Today I reblog an old entry, year-ago old, when I congratulated poet Sharon Olds on winning the Pulitzer prize and posted this poem. I remember my mom really liked this poem, and I did too, so here it is again. Enjoy.

Grandmother Love Poem

Late in her life, when we fell in love,

I’d take her out from the nursing home

for a chaser and two bourbons. She’d crack

a joke sharp as a tin lid

hot from the teeth of the can-opener,

and cackle her crack-corn laugh. Next to her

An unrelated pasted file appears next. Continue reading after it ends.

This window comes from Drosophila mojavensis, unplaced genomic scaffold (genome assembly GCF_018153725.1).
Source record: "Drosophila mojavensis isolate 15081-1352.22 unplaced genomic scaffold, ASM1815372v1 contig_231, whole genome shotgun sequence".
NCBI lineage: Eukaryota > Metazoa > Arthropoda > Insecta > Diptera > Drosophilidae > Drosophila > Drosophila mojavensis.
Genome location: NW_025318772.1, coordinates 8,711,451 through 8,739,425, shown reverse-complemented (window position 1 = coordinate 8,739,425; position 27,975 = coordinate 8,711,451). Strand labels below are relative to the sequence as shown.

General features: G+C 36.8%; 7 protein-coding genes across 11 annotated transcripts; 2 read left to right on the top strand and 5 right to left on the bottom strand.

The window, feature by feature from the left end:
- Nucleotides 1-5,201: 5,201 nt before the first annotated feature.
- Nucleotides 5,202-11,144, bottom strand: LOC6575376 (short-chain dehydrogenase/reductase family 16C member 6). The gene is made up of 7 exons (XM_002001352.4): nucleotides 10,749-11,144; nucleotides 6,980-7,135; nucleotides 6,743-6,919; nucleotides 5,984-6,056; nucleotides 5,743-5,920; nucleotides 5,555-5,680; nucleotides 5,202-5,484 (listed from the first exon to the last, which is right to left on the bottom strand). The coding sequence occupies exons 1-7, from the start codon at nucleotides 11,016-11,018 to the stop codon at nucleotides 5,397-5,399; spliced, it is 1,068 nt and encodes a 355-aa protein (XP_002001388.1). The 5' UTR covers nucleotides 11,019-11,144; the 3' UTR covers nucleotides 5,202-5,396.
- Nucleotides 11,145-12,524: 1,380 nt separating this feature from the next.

wit, she prided herself on her hair,

snowy and abundant. She would lift it up

at the nape of the neck, there in the bar,

and under the white, under the salt-and-

pepper, she’d show me her true color,

the color it was when she was a bride:

like her sex in the smoky light she would show me

the pure black.

© Sharon Olds, from The Dead and The Living

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